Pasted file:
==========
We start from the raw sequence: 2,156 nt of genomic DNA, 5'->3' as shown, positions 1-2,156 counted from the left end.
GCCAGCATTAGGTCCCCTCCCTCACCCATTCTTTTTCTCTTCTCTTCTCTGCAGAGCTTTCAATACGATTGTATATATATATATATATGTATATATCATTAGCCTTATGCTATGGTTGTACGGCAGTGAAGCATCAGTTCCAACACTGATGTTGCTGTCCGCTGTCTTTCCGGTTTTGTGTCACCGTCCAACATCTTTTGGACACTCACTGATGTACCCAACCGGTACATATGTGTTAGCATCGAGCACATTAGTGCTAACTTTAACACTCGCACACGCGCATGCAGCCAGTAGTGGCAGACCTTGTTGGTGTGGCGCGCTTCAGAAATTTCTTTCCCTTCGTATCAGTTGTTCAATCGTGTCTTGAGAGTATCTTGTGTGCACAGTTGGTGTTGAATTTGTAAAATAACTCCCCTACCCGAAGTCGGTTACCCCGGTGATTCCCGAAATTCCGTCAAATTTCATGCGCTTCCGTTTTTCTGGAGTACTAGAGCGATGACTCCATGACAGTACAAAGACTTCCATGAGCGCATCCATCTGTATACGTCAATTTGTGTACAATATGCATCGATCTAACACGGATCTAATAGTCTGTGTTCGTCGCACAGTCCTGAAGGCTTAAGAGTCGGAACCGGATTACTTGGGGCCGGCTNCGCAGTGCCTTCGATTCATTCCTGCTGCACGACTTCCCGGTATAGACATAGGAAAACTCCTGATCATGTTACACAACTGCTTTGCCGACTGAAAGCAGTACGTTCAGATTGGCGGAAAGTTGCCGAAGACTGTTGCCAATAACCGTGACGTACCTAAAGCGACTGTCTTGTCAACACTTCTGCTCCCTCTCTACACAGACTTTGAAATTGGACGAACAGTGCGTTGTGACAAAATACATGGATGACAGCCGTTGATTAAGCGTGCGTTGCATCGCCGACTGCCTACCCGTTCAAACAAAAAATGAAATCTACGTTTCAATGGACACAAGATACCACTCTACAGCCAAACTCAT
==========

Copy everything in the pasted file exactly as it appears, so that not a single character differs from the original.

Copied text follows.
We start from the raw sequence: 2,156 nt of genomic DNA, 5'->3' as shown, positions 1-2,156 counted from the left end.
GCCAGCATTAGGTCCCCTCCCTCACCCATTCTTTTTCTCTTCTCTTCTCTGCAGAGCTTTCAATACGATTGTATATATATATATATATGTATATATCATTAGCCTTATGCTATGGTTGTACGGCAGTGAAGCATCAGTTCCAACACTGATGTTGCTGTCCGCTGTCTTTCCGGTTTTGTGTCACCGTCCAACATCTTTTGGACACTCACTGATGTACCCAACCGGTACATATGTGTTAGCATCGAGCACATTAGTGCTAACTTTAACACTCGCACACGCGCATGCAGCCAGTAGTGGCAGACCTTGTTGGTGTGGCGCGCTTCAGAAATTTCTTTCCCTTCGTATCAGTTGTTCAATCGTGTCTTGAGAGTATCTTGTGTGCACAGTTGGTGTTGAATTTGTAAAATAACTCCCCTACCCGAAGTCGGTTACCCCGGTGATTCCCGAAATTCCGTCAAATTTCATGCGCTTCCGTTTTTCTGGAGTACTAGAGCGATGACTCCATGACAGTACAAAGACTTCCATGAGCGCATCCATCTGTATACGTCAATTTGTGTACAATATGCATCGATCTAACACGGATCTAATAGTCTGTGTTCGTCGCACAGTCCTGAAGGCTTAAGAGTCGGAACCGGATTACTTGGGGCCGGCTNCGCAGTGCCTTCGATTCATTCCTGCTGCACGACTTCCCGGTATAGACATAGGAAAACTCCTGATCATGTTACACAACTGCTTTGCCGACTGAAAGCAGTACGTTCAGATTGGCGGAAAGTTGCCGAAGACTGTTGCCAATAACCGTGACGTACCTAAAGCGACTGTCTTGTCAACACTTCTGCTCCCTCTCTACACAGACTTTGAAATTGGACGAACAGTGCGTTGTGACAAAATACATGGATGACAGCCGTTGATTAAGCGTGCGTTGCATCGCCGACTGCCTACCCGTTCAAACAAAAAATGAAATCTACGTTTCAATGGACACAAGATACCACTCTACAGCCAAACTCAT